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Douglas Natelson
Works at Rice University
Attended Stanford University
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Douglas Natelson

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What is the difference between science and engineering?
In my colleague Rebecca Richards-Kortum 's great talk at Rice's CUWiP meeting this past weekend, she spoke about her undergrad degree in physics at Nebraska, her doctorate in medical physics from MIT, and how she ended up doing bioengineering.  As a former ...
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A professor of mine in undergraduate school used to tell me that while the difference between science and engineering maybe blurred, that between a scientist and an engineer is obvious to pretty much everyone 😁
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Douglas Natelson

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Some optimism at the end of 2016
When the news is filled with bleak items, like: The deaths of prominent scientists   The deaths of many notable figures (too many to link in entirety) Disturbing news about the environment , and news about news about the environment it's easy to become pess...
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Douglas Natelson

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Recurring themes in (condensed matter/nano) physics: Exponential decay laws
It's been a little while (ok, 1.6 years) since I made a few posts  about recurring motifs that crop up in physics, particularly in condensed matter and at the nanoscale.  Often the reason certain mathematical relationships crop up repeatedly in physics is t...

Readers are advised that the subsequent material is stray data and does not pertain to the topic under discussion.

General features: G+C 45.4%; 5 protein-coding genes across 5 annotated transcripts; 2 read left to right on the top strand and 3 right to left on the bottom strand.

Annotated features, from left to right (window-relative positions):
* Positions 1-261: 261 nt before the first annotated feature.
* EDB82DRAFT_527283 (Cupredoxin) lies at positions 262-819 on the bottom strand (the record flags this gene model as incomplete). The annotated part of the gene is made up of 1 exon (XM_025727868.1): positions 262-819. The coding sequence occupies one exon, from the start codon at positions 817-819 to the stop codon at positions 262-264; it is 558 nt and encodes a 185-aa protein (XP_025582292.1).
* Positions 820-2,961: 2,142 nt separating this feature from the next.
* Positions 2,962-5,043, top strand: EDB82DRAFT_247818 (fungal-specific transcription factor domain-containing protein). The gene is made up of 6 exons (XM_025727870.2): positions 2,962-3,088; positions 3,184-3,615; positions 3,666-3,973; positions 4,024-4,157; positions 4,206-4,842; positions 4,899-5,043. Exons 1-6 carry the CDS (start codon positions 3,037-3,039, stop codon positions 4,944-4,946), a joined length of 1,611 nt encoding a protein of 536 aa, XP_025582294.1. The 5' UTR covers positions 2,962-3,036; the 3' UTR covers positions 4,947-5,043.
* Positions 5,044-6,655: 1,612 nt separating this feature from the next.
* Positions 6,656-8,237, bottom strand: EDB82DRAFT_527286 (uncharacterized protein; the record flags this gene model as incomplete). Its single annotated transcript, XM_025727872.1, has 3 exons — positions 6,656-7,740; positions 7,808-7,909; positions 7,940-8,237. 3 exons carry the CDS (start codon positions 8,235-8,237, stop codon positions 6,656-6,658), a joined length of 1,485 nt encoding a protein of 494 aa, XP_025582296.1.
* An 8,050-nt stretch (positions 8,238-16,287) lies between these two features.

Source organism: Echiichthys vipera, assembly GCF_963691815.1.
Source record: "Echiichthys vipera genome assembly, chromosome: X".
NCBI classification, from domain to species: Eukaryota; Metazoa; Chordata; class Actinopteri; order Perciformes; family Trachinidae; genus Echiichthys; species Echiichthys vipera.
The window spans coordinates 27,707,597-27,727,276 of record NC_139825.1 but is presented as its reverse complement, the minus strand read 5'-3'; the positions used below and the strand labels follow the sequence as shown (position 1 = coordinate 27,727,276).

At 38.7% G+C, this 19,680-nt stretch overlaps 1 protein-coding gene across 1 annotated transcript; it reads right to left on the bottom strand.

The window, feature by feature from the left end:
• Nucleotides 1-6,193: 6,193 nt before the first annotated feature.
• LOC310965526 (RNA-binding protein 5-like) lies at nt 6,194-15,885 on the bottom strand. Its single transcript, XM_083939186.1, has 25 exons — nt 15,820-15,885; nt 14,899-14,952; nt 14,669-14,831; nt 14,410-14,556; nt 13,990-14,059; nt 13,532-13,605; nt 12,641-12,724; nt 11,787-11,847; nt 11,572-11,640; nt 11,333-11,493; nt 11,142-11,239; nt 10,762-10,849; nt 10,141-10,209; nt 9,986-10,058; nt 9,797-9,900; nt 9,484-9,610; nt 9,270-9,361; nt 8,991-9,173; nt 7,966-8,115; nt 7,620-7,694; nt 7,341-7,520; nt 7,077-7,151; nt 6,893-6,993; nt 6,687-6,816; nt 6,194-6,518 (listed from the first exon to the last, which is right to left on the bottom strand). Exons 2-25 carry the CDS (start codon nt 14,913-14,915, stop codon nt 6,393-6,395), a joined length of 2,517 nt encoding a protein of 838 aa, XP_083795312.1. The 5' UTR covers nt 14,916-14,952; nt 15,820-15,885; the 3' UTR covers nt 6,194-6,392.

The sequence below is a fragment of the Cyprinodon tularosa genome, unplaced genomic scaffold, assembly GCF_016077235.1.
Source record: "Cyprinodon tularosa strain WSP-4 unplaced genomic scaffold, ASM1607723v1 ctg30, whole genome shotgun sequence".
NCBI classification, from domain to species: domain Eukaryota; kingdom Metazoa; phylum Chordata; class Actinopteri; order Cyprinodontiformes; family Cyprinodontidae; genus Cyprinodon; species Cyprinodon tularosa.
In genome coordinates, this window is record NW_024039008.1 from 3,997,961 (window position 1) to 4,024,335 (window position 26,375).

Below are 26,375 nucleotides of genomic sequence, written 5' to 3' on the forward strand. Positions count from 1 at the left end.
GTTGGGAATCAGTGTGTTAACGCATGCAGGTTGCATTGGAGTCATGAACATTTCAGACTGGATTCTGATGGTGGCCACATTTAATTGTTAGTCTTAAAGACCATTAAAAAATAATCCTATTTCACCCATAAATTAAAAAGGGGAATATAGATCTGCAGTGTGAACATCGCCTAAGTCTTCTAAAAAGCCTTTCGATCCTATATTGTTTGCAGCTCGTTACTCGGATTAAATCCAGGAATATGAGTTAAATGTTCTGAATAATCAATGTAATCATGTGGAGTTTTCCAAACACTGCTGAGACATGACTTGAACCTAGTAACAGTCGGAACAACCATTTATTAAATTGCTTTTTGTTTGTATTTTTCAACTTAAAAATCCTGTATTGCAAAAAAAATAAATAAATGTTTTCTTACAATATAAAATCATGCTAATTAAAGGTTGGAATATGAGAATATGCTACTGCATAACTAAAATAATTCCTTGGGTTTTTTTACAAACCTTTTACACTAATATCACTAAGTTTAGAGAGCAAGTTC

It's been a little while (ok, 1.6 years) since I made a few posts about recurring motifs that crop up in physics, particularly in condens...
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Douglas Natelson

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Suggested textbooks for "Modern Physics"?
I'd be curious for opinions out there regarding available textbooks for "Modern Physics".  Typically this is a sophomore-level undergraduate course at places that offer such a class.  Often these tend to focus on special relativity and "baby quantum", makin...
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Douglas Natelson

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More short items, incl. postdoc opportunities
Some additional brief items: Rice's Smalley-Curl Institute has two competitive, endowed postdoctoral opportunities coming up, the J. Evans Attwell Welch Postdoctoral Fellowship , and the Peter M. and Ruth L. Nicholas Postdoctoral Fellowship in Nanotechnolog...
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Lenses from metamaterials
As alluded to in my previous posts on metamaterials and metasurfaces , there have been some recently published papers that take these ideas and do impressive things. Khorasaninejad et al.  have made a metasurface out of a 2d array of very particularly desig...
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Douglas Natelson

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Brief items
What with the start of the semester and the thick of graduate admissions season, it's been a busy week, so rather than an extensive post, here are some brief items of interest: We are hosting one of the APS Conferences for Undergraduate Women in Physics thi...